This feeling of belonging to a welcoming community and feeling instantly accepted are recurring themes when people describe Deadhead culture in this documentary. Although some people describe the Deadhead lifestyle as almost like being part of a religion, it has never been a religion or a cult. Cults are defined as having leaders who dictate what cult members do with their lives, with an “us against them” mentality when interacting with people who aren’t in the cult. Deadhead culture is just the opposite, since the overall attitude is to let people be themselves peacefully, and to respectfully let people make up their own minds about what makes them happy.

Still, like any famous band, the Grateful Dead had a lot of fanatical followers, many of whom dropped out of school or quit their jobs to follow the band around on tour. Many of these Deadheads also raised families in this lifestyle and sustained themselves by selling art, food, jewelry, T-shirts and/or other memorabilia to get enough money for living expenses and to get to the next Grateful Dead concert. Grateful Dead concerts were also known for their communal scenes in each venue’s parking lot, where there was plenty of partying before and after the concerts. A few people in the documentary briefly mention financial hardships because of the costs of following the Grateful Dead on tour, but it’s all framed in a nostalgic tone of “youthful adventures,” without going into details about any of the harsh down sides to the lifestyle.

The people interviewed in the documentary all consider themselves to be Deadheads with a wide range of experiences. When asked to estimate the number of Grateful Dead concerts they saw in their lives, the lowest number named by one person is 20 to 30, while the highest number named by another person is 400. Grateful Dead concerts were beloved by fans not only because of the Deadhead community but also because the band never played the same set list at each concert. Songs often stretched into improvisational jams and were never played in the same way twice at Grateful Dead shows.

Rev. Joey Talley, who is described as an “old Wiccan minister” in the documentary, is the Deadhead in the movie who estimates that she’s seen about 400 Grateful Dead concerts, starting from the 1970s. She comments on Deadheads traveling around the United States: “We saw the good, the bad and the ugly. And sometimes, we saw bad things done to those places. And that gave us a sensitivity for taking care of the planet.”

It’s no coincidence that many Deadheads are also vegetarians/vegans and environmentalists. However, one of the things that comes up a lot in the documentary is that there are all types of Deadheads. And although it might be tempting to stereotype Deadheads as disheveled hippie types who take psychedelic drugs and are stuck in a “peace and love” Woodstock Festival mindset, the Deadheads in this documentary say that there are many Deadheads who definitely do not fit this stereotype.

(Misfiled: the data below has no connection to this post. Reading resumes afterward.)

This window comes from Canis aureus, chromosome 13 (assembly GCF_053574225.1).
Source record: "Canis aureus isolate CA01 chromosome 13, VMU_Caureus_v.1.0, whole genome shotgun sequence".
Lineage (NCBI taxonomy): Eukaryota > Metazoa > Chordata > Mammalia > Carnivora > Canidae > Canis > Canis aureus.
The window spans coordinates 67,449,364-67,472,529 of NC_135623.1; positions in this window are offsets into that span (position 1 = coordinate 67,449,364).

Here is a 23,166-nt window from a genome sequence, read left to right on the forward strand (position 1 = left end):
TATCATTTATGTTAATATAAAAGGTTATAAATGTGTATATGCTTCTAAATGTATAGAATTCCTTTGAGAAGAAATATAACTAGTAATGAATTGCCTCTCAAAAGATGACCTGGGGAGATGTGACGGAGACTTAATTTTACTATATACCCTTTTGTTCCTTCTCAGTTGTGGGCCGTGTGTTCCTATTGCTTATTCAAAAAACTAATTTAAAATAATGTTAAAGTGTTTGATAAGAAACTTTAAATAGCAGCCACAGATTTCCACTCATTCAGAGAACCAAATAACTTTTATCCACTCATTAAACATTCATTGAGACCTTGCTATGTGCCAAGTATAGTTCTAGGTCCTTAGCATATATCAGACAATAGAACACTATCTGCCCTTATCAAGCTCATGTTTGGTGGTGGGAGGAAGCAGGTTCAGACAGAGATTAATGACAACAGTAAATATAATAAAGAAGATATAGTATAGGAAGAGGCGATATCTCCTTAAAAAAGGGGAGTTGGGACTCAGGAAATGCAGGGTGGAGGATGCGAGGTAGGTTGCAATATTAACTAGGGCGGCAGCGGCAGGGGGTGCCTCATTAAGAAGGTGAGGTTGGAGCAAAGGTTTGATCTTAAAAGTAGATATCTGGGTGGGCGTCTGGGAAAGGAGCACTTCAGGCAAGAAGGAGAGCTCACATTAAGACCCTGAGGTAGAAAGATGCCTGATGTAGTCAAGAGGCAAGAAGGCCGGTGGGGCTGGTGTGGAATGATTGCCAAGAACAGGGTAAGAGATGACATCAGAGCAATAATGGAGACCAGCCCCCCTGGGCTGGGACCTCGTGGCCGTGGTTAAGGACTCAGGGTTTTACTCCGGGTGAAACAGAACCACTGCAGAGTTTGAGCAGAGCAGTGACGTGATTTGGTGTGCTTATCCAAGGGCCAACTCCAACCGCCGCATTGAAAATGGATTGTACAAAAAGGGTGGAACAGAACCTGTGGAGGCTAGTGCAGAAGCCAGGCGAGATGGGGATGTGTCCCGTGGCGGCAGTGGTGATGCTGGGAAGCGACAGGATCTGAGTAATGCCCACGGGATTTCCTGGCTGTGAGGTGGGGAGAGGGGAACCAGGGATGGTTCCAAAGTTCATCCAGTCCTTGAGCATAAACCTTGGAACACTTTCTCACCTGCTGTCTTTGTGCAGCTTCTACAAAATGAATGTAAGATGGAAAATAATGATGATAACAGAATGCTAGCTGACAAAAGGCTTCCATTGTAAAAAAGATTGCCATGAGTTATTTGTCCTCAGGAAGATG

For example, Frazier says that she’s never taken hallucinogenic drugs in her life. “Growing Up Dead” author Peter Conners, who became a Deadhead when he was a teenager, comments in the documentary that he’s met many non-Deadhead people who have assumed that his time following the Grateful Dead on tour meant that he had a lifestyle filled with non-stop drug parties and sex orgies. Conners said when he was a young Deadhead, he was definitely interested in dating, but his Deadhead lifestyle wasn’t nearly as decadent as many people assume it was.

Several of the Deadheads in the documentary say that, unlike many rock concerts, Grateful Dead concerts were environments where being physically aggressive and ready to start fights were severely unwelcomed and not allowed to become a problem. Violent and rude people were shunned or removed from Deadhead communities. Deadheads say that treating people with respect and showing kindness to others are core values to Deadhead culture.

The closest that anyone in the documentary comes to criticism of the Grateful Dead is when a few people mention that sometimes the band wasn’t playing at its best at a concert, but that the festive atmosphere from the crowd made up for any disappointing musicianship on stage. A few of the Deadheads in the documentary also gripe about how the Deadhead scene changed (and not for the better) in the late 1980s. They blame this change on the Grateful Dead reaching a new audience because of the band’s 1987 hit “Touch of Grey,” which was popular on the radio and MTV, and which brought a lot of “meatheads” and “macho frat boys” to Grateful Dead concerts.

Because so many of these Deadhead stories have a positive spin, the documentary leaves out a lot of uncomfortable truths about Grateful Dead concerts. For example, no one in the movie talks about overcrowding or drug freakouts at Grateful Dead shows, which were notorious for many attendees being under the influence of psychedelic drugs. No one talks about any legal problems or health problems they might have encountered as a direct result of being a Deadhead, since getting involved in illegal drugs was part of the lifestyle for many Deadheads.

Instead, the documentary has people saying they never saw any violence at Grateful Dead shows they attended. That doesn’t mean nothing unpleasant ever happened at these shows, but the Deadheads in the documentary say that any violence was more likely to come from someone who wasn’t a true Deadhead. Every community has its share of people who behave badly, so it’s not entirely believable that there were no Deadheads who committed violence.